Yusei Kikuchi is scheduled to toe the rubber for the Seibu Lions Friday night against the Orix Buffaloes as Japanese baseball gets back to intraleague competition this weekend.

Kikuchi (7-2) has been among the best pitchers in Japan this season, and will take the mound after coming within two outs of a no-hitter in his last outing.

The left-hander is one of three pitchers, all Pacific Leaguers, who have found a way to enter late June with sub-2.00 ERAs despite the tide shifting back to hitters somewhat this year.

Kikuchi leads the triumvirate, and Japan, with a 1.41 ERA, and is followed by Tohoku Rakuten Golden Eagles ace Masahiro Tanaka (1.57) and the Orix Buffaloes’ Brandon Dickson (1.89). Lions submariner Kazuhisa Makita (2.01) was among their ranks as recently as this past Saturday before allowing four earned runs against the Yokohama BayStars.

Hanshin Tigers hurler Jason Standridge is the leader in the Central League with a 2.23 ERA.

Dickson has been effective, but Kikuchi and Tanaka have been the standouts among the PL pitchers.

Kikuchi is 7-2 this season with opponents hitting just .179 against him. The Seibu pitcher also has a 0.96 WHIP and 65 strikeouts in 76 1/3 innings. Tanaka, meanwhile, is a perfect 9-0 with a 1.04 WHIP and 74 strikeouts in 92 innings.

Kikuchi has the better ERA, but Tanaka holds the edge in terms of fielding independent pitching (FIP), which measures the things pitchers have control over (walks, hit by pitches, strikeouts and home runs) and is thought by many to present a more accurate reflection of a hurler’s contributions. Tanaka’s FIP is 2.49 while Kikuchi clocks in at 3.07.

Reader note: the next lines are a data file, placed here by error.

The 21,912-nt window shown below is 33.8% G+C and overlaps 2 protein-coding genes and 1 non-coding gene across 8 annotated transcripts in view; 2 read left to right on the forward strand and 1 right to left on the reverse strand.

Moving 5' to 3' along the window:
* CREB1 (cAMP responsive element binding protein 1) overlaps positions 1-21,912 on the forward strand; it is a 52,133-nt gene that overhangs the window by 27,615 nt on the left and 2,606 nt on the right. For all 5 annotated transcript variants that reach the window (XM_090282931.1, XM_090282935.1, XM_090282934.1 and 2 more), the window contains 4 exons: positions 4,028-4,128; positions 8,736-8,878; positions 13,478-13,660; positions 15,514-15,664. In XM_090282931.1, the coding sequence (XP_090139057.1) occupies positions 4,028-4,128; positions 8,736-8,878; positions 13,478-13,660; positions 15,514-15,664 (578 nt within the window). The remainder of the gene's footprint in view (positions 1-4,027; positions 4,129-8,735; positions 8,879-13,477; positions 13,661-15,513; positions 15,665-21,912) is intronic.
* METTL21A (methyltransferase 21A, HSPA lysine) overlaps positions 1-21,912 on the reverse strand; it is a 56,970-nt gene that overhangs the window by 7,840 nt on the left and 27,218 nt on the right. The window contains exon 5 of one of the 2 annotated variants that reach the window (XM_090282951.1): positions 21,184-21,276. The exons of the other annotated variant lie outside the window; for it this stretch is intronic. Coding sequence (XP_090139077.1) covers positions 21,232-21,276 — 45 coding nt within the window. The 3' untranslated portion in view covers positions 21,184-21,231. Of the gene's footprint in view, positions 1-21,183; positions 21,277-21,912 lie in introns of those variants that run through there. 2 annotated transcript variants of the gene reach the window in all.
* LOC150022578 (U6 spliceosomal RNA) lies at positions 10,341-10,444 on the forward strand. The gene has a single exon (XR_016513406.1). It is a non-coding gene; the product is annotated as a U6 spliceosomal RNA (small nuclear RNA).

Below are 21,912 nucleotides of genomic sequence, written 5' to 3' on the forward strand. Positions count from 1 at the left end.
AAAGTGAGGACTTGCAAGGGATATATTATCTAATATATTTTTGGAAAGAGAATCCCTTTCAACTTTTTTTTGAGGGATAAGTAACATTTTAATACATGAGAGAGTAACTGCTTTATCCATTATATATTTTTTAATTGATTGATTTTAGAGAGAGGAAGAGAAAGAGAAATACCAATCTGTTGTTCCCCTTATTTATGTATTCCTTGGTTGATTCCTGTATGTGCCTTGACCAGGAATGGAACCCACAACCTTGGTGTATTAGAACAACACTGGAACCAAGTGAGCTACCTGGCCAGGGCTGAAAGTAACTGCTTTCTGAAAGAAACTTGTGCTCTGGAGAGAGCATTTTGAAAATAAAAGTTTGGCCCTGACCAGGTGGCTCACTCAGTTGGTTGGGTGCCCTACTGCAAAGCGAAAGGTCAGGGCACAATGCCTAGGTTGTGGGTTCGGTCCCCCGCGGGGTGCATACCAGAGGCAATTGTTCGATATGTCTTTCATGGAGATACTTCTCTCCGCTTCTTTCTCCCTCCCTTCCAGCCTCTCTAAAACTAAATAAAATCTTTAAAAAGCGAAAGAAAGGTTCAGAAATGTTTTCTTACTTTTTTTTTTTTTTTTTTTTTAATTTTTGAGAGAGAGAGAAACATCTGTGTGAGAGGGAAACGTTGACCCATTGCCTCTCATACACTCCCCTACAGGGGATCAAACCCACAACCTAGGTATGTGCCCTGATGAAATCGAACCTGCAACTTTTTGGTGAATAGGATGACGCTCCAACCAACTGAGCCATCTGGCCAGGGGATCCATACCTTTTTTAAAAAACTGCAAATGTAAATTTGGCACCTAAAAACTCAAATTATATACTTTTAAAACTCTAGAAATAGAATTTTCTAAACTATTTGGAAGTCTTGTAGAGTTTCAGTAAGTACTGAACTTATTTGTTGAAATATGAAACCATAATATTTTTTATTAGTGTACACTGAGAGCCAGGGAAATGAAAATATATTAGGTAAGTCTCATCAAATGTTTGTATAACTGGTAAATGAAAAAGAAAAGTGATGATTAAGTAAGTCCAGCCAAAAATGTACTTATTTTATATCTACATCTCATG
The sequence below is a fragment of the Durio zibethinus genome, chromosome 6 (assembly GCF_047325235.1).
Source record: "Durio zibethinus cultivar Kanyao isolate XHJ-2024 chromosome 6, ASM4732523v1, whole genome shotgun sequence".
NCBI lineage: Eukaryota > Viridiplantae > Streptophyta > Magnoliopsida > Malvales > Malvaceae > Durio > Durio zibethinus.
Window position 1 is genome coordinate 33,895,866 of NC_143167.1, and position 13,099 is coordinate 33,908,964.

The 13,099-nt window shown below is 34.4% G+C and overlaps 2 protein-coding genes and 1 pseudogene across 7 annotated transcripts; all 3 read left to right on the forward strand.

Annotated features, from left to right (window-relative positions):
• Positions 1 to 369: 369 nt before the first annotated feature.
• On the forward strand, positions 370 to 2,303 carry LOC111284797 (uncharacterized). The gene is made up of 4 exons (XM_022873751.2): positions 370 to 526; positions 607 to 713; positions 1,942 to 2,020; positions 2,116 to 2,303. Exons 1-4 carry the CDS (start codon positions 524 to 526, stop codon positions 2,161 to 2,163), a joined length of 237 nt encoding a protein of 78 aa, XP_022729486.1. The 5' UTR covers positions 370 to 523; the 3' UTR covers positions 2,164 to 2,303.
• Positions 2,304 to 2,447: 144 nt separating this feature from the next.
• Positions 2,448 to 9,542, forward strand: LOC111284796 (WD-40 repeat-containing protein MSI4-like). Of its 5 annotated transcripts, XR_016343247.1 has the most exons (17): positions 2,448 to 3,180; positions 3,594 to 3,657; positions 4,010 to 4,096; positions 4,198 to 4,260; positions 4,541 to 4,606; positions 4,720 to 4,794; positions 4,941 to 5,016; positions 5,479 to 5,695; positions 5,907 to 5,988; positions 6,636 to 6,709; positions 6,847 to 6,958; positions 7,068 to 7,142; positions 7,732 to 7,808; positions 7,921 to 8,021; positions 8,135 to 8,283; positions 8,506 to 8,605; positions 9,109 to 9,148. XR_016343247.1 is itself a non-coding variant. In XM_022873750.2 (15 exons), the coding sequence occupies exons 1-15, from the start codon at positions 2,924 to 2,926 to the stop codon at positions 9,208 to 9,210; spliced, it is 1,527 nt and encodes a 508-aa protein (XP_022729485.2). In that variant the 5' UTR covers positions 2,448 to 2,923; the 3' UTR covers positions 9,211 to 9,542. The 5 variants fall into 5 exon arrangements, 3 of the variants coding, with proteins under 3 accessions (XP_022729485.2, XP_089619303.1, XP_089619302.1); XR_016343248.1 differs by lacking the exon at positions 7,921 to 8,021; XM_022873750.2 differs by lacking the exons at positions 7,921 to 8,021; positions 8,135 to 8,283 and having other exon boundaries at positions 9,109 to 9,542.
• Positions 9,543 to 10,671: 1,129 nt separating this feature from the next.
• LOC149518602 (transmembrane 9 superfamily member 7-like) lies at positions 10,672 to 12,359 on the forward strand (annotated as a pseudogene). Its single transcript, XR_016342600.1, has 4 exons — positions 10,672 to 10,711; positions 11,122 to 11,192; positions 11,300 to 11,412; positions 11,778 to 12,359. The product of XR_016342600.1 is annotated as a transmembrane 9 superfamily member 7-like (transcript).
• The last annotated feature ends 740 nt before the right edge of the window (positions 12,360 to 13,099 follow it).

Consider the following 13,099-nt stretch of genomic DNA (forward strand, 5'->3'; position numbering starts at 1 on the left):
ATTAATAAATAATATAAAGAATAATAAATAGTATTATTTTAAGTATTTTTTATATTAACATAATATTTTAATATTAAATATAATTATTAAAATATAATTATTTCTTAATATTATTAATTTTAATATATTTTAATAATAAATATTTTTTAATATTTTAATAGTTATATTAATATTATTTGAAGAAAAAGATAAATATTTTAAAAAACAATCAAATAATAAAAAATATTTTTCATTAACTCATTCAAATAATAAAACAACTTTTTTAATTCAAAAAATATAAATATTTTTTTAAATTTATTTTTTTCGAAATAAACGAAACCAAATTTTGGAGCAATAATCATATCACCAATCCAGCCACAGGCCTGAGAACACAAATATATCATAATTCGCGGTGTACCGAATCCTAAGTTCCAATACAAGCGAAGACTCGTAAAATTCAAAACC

The performance the PL trio has been able to put forth may be even more impressive given the recent revelations that NPB secretly altered the standardized ball over the offseason, which led to an increase in home runs and other offensive statistics.

Two-horse race: Prior to the start of interleague play, the race for the Central League pennant was simply the Yomiuri Giants, Hanshin Tigers, and everyone else.

A few weeks later, nothing has changed.

The Giants and Tigers were the only two CL teams to finished above .500 against the Pacific League and further increased their lead on the other four CL teams, who at this rate could be resigned to playing for third before very long.

Yomiuri went 13-10-1 during interleague play and managed to increase its lead over the second-place Tigers to 2 1/2 games. Hanshin meanwhile went 12-11-1 and extended its lead over the third-place team (currently the Hiroshima Carp) from seven games to 11 1/2 games.

Jack-of-all-trades: The Hokkaido Nippon Ham Fighters wrapped up their interleague campaign on Tuesday night by finally unleashing two-way rookie Shohei Otani as both their starting and No. 5 hitter.

Otani became the first starting pitcher in 50 years to bat as part of the cleanup trio (3-4-5) and handled himself well in both roles. The rookie maxed out at 157 kph on the mound and was 1-for-3 with a double and an RBI at the plate.

Otani likely won’t get another opportunity to pull double duty in the same game this season with the Fighters returning to Pacific League competition, where the designated hitter rule will be in effect.

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